An updated book including the full range of Sri-Lankan born Geoffrey Bawa's architectural designs. It examines the Kandalama Hotel in Dambullah, the house on the Cinnamon Hill at Lunuganga, and his achievements in Sri Lanka and other parts of southern Asia. Personal in his approach, Bawa balances an appreciation of the western humanist tradition ...
An updated book including the full range of Sri-Lankan born Geoffrey Bawa's architectural designs. It examines the Kandalama Hotel in Dambullah, the house on the Cinnamon Hill at Lunuganga, and his achievements in Sri Lanka and other parts of southern Asia. Personal in his approach, Bawa balances an appreciation of the western humanist tradition in architecture with local needs and lifestyles.
Good. 050027858X Good+; Softcover; Front cover is clean and glossy; Medium crease to bottom left corner back cover; Pages bright & unmarked; Good binding with straight spine; White covers with house photo, and title in black lettering; 1996, Thames & Hudson Publishing; 189 pages; "Geoffrey Bawa, " by Brian Brace Taylor.
Very Good in Very Good dust jacket. Hardcover. 4to. Apeture. 1990. 182 pgs. Illustrated with 147 photographic plates in color & 150 black & white drawings and photographs, some folding. DJ in VG shape with light shelf-wear present to the DJ. No ownership marks present. Text is clean and free of marks, binding tight and solid, boards clean with no wear present. Photos sent upon request. Bx-47; 4to 11"-13" tall; 182 pages.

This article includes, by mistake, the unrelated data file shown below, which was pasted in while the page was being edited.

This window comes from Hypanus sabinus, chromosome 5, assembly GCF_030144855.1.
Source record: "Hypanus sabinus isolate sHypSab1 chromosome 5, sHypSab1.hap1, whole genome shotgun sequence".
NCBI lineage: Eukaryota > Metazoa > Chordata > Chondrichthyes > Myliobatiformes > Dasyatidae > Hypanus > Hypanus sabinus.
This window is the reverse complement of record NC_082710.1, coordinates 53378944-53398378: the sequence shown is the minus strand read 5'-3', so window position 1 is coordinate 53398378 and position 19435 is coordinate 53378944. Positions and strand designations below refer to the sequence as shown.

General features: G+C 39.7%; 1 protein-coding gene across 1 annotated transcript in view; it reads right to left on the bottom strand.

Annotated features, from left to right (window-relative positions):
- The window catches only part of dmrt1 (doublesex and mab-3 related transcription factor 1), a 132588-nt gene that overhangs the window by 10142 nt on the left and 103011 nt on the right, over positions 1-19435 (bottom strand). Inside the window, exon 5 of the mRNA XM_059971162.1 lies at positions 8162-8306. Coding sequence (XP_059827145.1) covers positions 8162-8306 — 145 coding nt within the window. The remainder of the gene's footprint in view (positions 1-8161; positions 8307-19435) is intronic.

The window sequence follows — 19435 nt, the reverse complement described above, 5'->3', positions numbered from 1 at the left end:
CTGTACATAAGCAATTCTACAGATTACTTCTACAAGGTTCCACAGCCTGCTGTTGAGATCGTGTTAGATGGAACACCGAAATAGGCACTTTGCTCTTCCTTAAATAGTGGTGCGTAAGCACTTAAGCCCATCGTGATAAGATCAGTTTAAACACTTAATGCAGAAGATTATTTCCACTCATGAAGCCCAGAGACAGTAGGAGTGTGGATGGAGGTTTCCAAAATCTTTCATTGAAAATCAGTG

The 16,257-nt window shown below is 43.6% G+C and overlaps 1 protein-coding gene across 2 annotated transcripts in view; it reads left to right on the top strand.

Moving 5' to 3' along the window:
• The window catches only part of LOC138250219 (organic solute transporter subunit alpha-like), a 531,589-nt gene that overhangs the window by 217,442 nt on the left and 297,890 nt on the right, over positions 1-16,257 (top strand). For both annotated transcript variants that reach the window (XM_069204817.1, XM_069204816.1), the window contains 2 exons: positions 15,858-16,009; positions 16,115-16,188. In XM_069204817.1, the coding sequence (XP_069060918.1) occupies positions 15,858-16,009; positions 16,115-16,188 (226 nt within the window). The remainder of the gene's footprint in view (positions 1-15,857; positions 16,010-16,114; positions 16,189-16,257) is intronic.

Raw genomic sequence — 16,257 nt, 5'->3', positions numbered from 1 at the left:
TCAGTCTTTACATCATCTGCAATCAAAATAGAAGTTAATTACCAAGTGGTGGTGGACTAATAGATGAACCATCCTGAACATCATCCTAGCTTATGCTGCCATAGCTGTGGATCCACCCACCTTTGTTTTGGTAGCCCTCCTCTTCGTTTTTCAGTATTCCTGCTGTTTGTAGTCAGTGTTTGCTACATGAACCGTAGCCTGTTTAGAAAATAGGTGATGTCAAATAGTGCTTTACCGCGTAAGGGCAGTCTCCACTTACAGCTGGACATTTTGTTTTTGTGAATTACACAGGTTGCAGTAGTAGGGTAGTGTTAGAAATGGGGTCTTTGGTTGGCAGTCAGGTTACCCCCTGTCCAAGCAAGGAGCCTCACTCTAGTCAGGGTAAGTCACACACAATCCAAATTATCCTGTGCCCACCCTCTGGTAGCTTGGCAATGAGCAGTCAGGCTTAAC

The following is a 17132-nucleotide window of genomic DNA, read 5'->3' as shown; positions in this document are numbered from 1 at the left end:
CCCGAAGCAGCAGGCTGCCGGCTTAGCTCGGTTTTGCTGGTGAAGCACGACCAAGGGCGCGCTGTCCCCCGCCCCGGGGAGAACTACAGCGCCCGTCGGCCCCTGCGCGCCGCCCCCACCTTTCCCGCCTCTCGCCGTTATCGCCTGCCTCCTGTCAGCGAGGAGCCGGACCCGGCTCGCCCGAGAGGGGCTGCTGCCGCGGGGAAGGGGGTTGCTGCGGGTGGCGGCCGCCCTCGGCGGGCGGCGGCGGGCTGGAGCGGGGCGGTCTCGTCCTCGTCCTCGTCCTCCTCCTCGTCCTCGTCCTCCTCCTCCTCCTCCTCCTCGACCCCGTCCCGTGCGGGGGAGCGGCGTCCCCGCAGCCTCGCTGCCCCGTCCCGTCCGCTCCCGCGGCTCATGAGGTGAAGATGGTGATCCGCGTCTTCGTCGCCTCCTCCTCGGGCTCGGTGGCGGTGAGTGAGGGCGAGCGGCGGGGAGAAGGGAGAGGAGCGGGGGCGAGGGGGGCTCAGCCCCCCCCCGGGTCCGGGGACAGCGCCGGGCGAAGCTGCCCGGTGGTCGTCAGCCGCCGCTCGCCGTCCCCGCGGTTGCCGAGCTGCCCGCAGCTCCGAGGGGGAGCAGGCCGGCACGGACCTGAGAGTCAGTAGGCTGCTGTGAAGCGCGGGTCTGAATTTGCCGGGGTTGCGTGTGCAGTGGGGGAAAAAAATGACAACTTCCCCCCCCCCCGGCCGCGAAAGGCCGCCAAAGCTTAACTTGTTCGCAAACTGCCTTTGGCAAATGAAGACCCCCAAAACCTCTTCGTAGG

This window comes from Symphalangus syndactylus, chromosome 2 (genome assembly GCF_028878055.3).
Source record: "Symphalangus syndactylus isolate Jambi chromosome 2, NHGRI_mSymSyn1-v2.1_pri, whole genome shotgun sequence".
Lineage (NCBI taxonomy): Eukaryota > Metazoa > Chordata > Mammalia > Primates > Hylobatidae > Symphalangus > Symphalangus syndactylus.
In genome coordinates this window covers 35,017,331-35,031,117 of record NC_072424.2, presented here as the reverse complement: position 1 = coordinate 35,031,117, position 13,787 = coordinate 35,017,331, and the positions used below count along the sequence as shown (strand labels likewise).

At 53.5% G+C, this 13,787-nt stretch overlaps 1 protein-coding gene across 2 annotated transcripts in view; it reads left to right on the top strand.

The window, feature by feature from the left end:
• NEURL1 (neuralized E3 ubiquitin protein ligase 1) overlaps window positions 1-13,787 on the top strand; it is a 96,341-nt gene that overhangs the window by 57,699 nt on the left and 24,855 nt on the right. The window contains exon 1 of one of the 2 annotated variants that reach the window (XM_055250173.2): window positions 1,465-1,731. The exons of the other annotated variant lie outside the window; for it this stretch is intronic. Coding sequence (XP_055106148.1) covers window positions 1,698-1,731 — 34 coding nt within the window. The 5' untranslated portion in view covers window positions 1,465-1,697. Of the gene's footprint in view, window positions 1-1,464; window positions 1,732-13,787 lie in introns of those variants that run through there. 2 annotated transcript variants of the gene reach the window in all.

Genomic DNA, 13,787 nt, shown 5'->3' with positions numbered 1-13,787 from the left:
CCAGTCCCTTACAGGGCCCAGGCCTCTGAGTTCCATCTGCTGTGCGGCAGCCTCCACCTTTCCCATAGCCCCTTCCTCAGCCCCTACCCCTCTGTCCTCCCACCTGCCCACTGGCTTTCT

Publishers Weekly, 1986 A Sri Lankan architect who fuses the culture of ancient Ceylon with modern technology, Bawa designs offices, schools, houses and hotels that are in and of the landscape, almost part of nature itself. A postmodernist of sorts, he ransacks various cultures and epochs for ideas. One elegant house transforms the fortress concept used by Portuguese and Dutch invaders. The architect's private garden, nurtured over 30 years, mirrors a 16th century Italian garden. Built on an island, Sri Lanka's Parliament Building complex set amid pavilions and terraces is the quintessence of unimposing serenity. In creating Ruhunu University, which overlooks the sea, Bawa carefully laid out gazebos and verandas to give space for respite and the meeting of minds. Whether because of the disappointing photographs or the elusive quality of his work, this lackluster album does not adequately convey what is distinctive about Bawa's architecture to the Western reader. (September 2) (c) Copyright PWxyz, LLC. All rights reserved
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